This classification covers establishments primarily engaged in producing commercial hardwood veneer and those primarily engaged in manufacturing commercial plywood or prefinished hardwood plywood. This includes nonwood backed or faced veneer and nonwood faced plywood, constructed from veneer produced in the same establishment or from purchased veneer. Establishments primarily engaged in the production of veneer which is used in the same establishment for the manufacture of wood containers, such as fruit and vegetable baskets and wood boxes, are classified in various wood container manufacturing industries.
321211 (Hardwood Veneer and Plywood Manufacturing)
The U.S. Census Bureau estimated that 332 establishments made hardwood veneer and plywood in the late 1990s. In 2000 these firms shipped $3.3 billion worth of goods and spent $2.0 billion on materials, and employed nearly 24,000 workers. About 200 of these establishments had at least 20 employees; 68 of them employed at least 100 people. Those with fewer than 20 employees shipped only about 4 percent of the products in this category.
According to U.S. Department of Commerce statistics, plywood sales constituted 45 percent of the industry's output for 1992, while hardwood veneer products constituted 25 percent. The U.S. Department of Commerce reported that nearly half of veneer and plywood output in the early 1990s went to construction, mainly residential. Roughly a quarter of the output was used in other lumber and wood products industries, and 11 percent was used in furniture and fixtures.
Veneer consists of layers of wood peeled from logs. Plywood can then be made by gluing these veneer sheets together, alternating the direction of the grain for each sheet. Typically, plywood sheets are four feet by eight feet. Veneer is also glued to lumber, fiberboard, and medium density fiberboard. It is also used in the production of oriented strand lumber and other engineered woods.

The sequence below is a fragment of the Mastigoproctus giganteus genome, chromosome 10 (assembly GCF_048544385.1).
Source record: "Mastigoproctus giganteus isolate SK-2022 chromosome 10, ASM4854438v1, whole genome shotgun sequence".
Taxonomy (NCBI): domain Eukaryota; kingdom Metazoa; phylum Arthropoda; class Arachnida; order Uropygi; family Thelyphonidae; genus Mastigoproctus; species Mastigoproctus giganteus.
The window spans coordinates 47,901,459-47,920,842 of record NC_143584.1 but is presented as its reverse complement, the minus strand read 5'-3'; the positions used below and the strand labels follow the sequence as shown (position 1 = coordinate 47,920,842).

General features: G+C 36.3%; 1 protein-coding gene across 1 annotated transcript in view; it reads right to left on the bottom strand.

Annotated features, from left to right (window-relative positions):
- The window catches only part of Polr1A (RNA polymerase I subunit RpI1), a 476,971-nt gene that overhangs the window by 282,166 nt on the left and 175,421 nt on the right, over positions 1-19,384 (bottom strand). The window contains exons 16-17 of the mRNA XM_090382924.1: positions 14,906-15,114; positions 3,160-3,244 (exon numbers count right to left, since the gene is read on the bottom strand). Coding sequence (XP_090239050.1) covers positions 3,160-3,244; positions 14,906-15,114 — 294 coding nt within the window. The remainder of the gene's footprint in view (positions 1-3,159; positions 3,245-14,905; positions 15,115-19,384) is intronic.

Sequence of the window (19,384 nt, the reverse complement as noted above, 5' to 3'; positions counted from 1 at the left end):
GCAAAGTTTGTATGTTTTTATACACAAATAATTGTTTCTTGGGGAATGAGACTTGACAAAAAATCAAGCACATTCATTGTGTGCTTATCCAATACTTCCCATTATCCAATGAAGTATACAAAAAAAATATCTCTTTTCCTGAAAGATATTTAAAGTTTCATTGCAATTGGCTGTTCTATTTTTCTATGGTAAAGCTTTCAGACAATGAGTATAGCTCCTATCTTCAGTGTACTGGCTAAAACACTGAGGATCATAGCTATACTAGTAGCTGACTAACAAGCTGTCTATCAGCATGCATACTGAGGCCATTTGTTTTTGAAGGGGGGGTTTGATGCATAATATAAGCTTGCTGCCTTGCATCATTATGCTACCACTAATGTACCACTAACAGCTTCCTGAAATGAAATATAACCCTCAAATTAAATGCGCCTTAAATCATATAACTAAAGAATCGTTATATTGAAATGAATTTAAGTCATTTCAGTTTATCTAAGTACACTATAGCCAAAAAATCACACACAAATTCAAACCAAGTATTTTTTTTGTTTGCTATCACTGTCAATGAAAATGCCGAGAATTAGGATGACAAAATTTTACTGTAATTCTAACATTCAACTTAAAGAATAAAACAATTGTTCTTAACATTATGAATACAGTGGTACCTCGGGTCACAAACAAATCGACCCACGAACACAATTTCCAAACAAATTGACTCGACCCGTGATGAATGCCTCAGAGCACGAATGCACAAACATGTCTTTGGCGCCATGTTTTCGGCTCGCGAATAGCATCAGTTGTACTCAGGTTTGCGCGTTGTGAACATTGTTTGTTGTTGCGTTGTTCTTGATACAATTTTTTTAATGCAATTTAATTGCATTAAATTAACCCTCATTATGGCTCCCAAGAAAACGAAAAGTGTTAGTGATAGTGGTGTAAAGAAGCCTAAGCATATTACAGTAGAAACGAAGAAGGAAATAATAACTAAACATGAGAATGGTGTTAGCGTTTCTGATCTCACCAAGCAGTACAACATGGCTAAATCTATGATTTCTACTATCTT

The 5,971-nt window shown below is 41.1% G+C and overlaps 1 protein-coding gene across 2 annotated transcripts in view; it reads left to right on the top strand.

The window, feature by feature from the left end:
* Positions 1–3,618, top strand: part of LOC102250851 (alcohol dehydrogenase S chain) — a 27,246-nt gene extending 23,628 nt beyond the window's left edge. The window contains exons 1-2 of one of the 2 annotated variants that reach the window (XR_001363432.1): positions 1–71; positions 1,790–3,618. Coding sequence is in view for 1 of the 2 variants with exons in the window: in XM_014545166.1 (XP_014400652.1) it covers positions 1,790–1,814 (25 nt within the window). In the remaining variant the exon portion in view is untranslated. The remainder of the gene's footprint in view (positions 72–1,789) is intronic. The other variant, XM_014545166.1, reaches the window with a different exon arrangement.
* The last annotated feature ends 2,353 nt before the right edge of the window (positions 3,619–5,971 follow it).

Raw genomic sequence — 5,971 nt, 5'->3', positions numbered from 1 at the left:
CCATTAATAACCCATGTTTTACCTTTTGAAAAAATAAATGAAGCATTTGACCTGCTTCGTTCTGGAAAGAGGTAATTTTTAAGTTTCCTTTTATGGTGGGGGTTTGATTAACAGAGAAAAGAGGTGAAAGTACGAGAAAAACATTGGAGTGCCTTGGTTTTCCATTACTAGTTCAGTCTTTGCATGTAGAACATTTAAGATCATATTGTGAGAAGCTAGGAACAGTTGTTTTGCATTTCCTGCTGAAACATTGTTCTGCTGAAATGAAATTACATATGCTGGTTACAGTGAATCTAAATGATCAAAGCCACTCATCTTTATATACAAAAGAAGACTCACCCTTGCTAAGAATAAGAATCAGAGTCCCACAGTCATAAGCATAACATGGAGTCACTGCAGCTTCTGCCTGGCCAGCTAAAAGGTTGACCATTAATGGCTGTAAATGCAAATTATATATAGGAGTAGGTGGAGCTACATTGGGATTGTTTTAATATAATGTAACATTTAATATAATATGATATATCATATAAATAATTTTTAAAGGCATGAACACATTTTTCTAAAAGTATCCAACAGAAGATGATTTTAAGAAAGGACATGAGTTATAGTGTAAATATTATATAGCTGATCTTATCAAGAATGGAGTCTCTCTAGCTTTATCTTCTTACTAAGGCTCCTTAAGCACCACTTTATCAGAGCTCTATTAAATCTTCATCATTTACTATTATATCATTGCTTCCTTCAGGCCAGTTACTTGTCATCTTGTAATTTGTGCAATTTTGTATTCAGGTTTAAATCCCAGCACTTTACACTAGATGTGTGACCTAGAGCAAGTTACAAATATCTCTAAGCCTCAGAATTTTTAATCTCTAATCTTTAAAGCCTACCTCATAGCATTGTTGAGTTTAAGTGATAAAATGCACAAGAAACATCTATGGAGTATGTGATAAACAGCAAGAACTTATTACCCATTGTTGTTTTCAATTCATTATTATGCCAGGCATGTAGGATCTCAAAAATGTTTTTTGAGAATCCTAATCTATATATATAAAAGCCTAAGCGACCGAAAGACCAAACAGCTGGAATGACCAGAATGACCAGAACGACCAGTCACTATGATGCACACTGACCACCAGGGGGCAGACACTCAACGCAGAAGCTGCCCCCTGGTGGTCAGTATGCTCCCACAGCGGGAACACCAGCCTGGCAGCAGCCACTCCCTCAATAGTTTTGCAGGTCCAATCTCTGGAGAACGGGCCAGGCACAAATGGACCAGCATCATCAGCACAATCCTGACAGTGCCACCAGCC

Plywood manufacturing and its related industries experienced hard times during the 1990s: a shortage of lumber increased operating costs, while the general economic recession of 1989-1991 resulted in numerous plant closings and lost jobs. Many small firms in the Pacific Northwest, dependent on timber from federal lands, were particularly affected. Industry critic Paul Ehinger claimed in a 1992 issue of Forest Industries that an estimated 133 sawmills, plywood, and veneer plants—20 percent of the mills in the Pacific Northwest—closed in this region between January 1990 and May 1992. This was an acceleration of a trend that saw 145 mills close in the 1980s. On the other hand, plywood firms with unlimited access to timber such as those in the South, or large firms with private sources of timber, profited from the soaring prices of plywood. According to a report of S.G. Warburg & Co. Inc., plywood prices rose 67 percent between 1991 and 1993.
To cope with supply pressures, firms developed new products like engineered woods. Some observers expected this trend to shift the composition of output in the industry. As predicted, the plywood and veneer hardwood industry lost market share to establishments involved in the manufacture of reconstituted panel products, which includes particleboard, medium density fiberboard, and oriented strand board (OSB), among other products. According to Wood Technology, the number of plywood plants decreased by 28 percent between 1987 and 1995, while OSB plants increased by 37 percent. David L. Fleiner, vice president of structural panels for Georgia-Pacific Corp, predicted that in the future plywood mills would have to produce less plywood and more specialties and veneer for laminated veneer lumber (LVL) in order to remain competitive.
Construction was hard hit by the 1990's recession and did not rebound as quickly as it had in past, despite low interest rates. Residential construction did not recoup its 1989 levels until late 1993, while the overall economy surpassed 1989 levels by mid-1992. Nonresidential construction continued its recession well into 1993. Both residential and nonresidential construction eventually recovered, with residential construction increasing by 8.9 percent in 1996 and nonresidential construction growing at 5.4 percent, according to Cahners Building & Construction Market Forecast.